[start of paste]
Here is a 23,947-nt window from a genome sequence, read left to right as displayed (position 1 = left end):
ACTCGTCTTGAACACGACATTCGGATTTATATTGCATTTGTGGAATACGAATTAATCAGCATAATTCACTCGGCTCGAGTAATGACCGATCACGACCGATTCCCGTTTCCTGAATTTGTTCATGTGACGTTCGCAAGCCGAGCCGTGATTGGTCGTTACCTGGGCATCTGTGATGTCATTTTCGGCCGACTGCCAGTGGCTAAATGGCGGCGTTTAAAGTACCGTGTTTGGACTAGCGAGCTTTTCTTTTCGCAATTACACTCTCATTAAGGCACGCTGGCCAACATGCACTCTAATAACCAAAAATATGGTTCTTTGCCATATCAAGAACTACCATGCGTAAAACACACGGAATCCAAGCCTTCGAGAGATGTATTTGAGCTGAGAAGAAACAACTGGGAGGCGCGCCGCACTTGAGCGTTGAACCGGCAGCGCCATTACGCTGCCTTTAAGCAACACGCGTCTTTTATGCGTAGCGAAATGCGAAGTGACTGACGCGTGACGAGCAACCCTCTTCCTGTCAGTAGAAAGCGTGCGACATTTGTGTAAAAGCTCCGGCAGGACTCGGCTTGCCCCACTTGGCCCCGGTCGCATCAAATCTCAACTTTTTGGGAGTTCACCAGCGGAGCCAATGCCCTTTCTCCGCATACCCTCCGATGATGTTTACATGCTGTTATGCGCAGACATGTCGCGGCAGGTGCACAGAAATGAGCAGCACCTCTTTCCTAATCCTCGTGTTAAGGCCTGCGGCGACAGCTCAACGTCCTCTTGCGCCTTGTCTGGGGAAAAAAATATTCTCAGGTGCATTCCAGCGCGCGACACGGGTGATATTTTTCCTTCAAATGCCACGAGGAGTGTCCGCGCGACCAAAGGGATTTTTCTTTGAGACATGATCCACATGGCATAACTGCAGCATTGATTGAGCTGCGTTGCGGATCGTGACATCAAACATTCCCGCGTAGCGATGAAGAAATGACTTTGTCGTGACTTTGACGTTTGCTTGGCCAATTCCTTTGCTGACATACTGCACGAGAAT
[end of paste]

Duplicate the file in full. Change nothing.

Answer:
Here is a 23,947-nt window from a genome sequence, read left to right as displayed (position 1 = left end):
ACTCGTCTTGAACACGACATTCGGATTTATATTGCATTTGTGGAATACGAATTAATCAGCATAATTCACTCGGCTCGAGTAATGACCGATCACGACCGATTCCCGTTTCCTGAATTTGTTCATGTGACGTTCGCAAGCCGAGCCGTGATTGGTCGTTACCTGGGCATCTGTGATGTCATTTTCGGCCGACTGCCAGTGGCTAAATGGCGGCGTTTAAAGTACCGTGTTTGGACTAGCGAGCTTTTCTTTTCGCAATTACACTCTCATTAAGGCACGCTGGCCAACATGCACTCTAATAACCAAAAATATGGTTCTTTGCCATATCAAGAACTACCATGCGTAAAACACACGGAATCCAAGCCTTCGAGAGATGTATTTGAGCTGAGAAGAAACAACTGGGAGGCGCGCCGCACTTGAGCGTTGAACCGGCAGCGCCATTACGCTGCCTTTAAGCAACACGCGTCTTTTATGCGTAGCGAAATGCGAAGTGACTGACGCGTGACGAGCAACCCTCTTCCTGTCAGTAGAAAGCGTGCGACATTTGTGTAAAAGCTCCGGCAGGACTCGGCTTGCCCCACTTGGCCCCGGTCGCATCAAATCTCAACTTTTTGGGAGTTCACCAGCGGAGCCAATGCCCTTTCTCCGCATACCCTCCGATGATGTTTACATGCTGTTATGCGCAGACATGTCGCGGCAGGTGCACAGAAATGAGCAGCACCTCTTTCCTAATCCTCGTGTTAAGGCCTGCGGCGACAGCTCAACGTCCTCTTGCGCCTTGTCTGGGGAAAAAAATATTCTCAGGTGCATTCCAGCGCGCGACACGGGTGATATTTTTCCTTCAAATGCCACGAGGAGTGTCCGCGCGACCAAAGGGATTTTTCTTTGAGACATGATCCACATGGCATAACTGCAGCATTGATTGAGCTGCGTTGCGGATCGTGACATCAAACATTCCCGCGTAGCGATGAAGAAATGACTTTGTCGTGACTTTGACGTTTGCTTGGCCAATTCCTTTGCTGACATACTGCACGAGAAT